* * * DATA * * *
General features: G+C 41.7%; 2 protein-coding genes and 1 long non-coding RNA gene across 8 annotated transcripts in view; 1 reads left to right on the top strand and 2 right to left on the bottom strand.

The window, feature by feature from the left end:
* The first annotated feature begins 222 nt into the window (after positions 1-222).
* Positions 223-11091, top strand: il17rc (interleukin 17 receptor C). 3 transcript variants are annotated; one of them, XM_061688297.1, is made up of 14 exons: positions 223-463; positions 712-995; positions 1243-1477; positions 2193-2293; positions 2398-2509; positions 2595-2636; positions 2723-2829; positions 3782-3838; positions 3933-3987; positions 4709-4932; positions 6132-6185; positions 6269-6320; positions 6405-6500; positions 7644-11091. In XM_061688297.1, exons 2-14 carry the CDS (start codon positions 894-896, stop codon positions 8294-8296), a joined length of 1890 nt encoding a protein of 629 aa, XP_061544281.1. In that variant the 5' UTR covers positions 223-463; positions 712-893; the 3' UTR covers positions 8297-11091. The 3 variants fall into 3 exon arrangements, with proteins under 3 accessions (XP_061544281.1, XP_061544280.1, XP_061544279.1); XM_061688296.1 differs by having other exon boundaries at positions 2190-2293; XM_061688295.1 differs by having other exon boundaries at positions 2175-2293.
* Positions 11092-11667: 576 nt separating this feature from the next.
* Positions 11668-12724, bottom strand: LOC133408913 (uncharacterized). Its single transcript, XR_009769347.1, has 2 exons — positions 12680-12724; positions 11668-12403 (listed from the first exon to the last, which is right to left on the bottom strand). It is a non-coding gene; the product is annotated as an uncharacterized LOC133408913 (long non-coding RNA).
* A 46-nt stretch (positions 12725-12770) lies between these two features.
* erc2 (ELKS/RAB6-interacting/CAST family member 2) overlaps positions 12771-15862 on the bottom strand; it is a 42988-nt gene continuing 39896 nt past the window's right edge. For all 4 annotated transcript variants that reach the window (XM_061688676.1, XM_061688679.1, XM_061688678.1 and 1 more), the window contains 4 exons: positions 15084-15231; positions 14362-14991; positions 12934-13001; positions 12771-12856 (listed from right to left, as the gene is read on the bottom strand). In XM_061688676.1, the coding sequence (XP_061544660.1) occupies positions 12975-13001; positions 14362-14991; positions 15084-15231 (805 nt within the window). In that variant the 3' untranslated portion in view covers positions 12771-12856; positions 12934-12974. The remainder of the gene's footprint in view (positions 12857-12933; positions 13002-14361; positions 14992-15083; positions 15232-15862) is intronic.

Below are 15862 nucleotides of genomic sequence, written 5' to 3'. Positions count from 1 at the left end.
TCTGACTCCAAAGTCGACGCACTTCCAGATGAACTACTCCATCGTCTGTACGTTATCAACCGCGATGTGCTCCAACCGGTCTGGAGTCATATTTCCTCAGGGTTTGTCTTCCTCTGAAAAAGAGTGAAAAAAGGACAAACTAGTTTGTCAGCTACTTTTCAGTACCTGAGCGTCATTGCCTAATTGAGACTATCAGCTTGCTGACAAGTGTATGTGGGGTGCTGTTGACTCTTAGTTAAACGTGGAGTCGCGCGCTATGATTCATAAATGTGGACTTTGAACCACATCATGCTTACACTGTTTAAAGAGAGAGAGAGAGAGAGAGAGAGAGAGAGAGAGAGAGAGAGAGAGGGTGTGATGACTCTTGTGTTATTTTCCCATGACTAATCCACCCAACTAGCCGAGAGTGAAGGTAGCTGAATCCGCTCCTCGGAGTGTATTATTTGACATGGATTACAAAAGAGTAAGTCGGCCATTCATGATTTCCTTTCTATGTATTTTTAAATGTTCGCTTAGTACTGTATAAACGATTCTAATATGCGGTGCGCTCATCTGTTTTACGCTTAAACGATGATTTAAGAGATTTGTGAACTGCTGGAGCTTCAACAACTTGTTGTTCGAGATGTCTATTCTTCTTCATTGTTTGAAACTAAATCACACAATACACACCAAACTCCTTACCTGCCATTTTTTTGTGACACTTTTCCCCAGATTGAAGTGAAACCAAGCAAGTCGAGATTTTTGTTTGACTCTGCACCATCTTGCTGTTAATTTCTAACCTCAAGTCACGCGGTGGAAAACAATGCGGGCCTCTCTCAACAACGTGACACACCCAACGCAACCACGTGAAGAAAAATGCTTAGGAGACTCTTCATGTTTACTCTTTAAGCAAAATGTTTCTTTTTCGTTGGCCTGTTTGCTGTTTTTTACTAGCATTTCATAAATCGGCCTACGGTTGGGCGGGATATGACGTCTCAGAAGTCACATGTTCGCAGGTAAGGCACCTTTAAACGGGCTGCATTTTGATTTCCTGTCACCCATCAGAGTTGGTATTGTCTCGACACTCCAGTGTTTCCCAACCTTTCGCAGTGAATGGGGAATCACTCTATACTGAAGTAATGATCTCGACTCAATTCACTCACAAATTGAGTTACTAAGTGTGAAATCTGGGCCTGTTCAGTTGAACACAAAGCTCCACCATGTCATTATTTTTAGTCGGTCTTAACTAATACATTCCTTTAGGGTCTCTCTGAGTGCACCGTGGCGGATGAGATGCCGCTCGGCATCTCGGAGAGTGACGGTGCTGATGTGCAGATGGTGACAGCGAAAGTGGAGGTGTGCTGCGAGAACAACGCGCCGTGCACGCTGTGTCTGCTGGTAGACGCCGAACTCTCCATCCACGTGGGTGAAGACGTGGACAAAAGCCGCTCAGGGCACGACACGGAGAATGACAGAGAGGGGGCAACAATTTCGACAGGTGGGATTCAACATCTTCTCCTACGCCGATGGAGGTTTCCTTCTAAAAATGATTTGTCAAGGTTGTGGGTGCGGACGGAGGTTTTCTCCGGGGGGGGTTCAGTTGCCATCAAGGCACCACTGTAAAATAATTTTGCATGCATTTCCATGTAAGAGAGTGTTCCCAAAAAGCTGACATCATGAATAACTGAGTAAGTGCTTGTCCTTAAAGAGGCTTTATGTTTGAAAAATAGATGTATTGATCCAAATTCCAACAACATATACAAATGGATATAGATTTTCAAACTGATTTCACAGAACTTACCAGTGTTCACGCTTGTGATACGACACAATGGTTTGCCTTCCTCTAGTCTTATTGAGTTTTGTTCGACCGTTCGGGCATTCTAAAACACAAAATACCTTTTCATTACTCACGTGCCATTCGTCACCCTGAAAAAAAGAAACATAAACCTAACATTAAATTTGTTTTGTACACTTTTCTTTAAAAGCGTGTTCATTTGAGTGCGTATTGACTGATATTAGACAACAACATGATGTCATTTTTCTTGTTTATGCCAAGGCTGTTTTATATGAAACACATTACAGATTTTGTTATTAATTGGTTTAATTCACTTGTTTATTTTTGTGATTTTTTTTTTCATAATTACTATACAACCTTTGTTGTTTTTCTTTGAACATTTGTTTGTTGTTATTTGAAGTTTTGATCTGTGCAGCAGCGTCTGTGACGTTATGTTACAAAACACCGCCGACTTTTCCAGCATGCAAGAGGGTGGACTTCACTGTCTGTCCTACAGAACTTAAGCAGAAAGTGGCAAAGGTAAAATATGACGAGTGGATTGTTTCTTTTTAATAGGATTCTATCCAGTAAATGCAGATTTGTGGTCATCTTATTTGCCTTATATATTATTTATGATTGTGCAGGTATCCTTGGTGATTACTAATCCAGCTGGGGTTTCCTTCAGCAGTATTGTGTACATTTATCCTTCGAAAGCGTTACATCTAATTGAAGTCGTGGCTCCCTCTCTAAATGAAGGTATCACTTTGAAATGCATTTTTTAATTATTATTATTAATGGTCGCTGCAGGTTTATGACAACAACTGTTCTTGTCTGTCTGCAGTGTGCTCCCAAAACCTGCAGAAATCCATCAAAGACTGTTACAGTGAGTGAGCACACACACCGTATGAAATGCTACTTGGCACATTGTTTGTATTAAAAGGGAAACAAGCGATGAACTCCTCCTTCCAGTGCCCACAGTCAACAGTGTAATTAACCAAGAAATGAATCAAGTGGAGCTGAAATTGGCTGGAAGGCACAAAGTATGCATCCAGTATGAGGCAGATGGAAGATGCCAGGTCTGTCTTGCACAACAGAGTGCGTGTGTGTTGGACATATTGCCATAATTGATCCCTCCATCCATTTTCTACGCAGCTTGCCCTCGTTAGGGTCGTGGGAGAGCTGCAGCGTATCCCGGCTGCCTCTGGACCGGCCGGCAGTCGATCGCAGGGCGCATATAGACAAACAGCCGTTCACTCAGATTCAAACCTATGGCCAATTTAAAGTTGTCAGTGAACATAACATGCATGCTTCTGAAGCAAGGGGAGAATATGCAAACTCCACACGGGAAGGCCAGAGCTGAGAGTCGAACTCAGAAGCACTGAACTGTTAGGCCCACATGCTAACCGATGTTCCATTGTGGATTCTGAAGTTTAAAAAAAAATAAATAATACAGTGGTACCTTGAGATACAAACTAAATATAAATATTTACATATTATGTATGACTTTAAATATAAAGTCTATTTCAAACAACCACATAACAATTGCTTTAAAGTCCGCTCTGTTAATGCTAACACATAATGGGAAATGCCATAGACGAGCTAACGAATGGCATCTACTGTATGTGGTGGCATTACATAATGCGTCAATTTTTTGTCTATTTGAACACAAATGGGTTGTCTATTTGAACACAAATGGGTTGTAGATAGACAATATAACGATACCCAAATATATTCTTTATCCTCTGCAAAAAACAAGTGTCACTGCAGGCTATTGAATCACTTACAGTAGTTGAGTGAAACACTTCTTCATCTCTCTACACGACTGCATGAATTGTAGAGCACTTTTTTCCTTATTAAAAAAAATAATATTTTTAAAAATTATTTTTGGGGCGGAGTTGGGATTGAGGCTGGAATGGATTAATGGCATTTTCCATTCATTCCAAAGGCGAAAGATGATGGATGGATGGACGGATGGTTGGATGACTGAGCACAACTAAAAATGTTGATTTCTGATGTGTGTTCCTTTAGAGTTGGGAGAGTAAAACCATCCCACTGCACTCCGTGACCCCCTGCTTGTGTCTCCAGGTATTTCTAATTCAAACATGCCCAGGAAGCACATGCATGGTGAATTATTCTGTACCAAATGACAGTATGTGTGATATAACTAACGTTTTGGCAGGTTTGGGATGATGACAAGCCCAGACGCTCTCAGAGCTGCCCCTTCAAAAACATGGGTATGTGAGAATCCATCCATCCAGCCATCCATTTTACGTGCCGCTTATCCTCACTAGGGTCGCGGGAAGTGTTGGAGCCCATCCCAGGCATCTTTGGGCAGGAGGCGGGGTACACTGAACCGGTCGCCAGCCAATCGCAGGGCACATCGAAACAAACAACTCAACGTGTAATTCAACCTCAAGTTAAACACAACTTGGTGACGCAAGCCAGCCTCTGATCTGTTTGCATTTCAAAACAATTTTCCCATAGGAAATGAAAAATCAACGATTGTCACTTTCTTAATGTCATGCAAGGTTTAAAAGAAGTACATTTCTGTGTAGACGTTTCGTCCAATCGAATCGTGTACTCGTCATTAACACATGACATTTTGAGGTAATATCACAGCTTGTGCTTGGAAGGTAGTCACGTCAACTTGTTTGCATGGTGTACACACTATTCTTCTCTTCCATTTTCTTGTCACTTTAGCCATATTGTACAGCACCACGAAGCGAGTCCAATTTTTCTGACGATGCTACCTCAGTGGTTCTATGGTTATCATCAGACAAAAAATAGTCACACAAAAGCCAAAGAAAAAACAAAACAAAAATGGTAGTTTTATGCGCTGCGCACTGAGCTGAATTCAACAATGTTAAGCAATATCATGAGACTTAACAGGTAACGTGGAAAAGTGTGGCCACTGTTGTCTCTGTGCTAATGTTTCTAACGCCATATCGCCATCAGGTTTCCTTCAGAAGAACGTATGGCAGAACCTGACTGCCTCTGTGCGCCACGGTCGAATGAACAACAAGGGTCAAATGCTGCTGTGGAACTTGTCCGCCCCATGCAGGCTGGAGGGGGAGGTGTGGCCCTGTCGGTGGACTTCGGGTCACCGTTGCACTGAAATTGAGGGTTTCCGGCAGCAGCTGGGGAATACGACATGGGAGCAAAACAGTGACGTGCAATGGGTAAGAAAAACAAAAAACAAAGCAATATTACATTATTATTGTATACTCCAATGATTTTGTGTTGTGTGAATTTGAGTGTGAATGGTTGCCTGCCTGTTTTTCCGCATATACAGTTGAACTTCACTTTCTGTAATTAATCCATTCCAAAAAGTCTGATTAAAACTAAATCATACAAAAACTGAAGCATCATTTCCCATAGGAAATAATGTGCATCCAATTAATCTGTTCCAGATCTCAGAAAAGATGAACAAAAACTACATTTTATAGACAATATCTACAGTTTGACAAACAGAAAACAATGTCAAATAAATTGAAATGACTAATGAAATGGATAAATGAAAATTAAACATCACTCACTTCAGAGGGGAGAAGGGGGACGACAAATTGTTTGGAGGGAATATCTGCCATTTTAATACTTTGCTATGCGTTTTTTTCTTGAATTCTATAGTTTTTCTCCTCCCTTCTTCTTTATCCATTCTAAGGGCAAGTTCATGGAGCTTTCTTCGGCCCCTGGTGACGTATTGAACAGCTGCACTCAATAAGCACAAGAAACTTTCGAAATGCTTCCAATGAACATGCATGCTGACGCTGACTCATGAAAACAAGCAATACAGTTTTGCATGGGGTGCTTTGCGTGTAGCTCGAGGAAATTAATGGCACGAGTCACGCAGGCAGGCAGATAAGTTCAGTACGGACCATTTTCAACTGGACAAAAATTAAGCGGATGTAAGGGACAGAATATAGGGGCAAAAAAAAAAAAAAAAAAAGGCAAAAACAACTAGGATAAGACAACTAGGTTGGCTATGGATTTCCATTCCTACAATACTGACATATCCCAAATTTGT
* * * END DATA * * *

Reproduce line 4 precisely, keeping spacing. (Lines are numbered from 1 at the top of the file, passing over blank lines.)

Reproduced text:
* Positions 223-11091, top strand: il17rc (interleukin 17 receptor C). 3 transcript variants are annotated; one of them, XM_061688297.1, is made up of 14 exons: positions 223-463; positions 712-995; positions 1243-1477; positions 2193-2293; positions 2398-2509; positions 2595-2636; positions 2723-2829; positions 3782-3838; positions 3933-3987; positions 4709-4932; positions 6132-6185; positions 6269-6320; positions 6405-6500; positions 7644-11091. In XM_061688297.1, exons 2-14 carry the CDS (start codon positions 894-896, stop codon positions 8294-8296), a joined length of 1890 nt encoding a protein of 629 aa, XP_061544281.1. In that variant the 5' UTR covers positions 223-463; positions 712-893; the 3' UTR covers positions 8297-11091. The 3 variants fall into 3 exon arrangements, with proteins under 3 accessions (XP_061544281.1, XP_061544280.1, XP_061544279.1); XM_061688296.1 differs by having other exon boundaries at positions 2190-2293; XM_061688295.1 differs by having other exon boundaries at positions 2175-2293.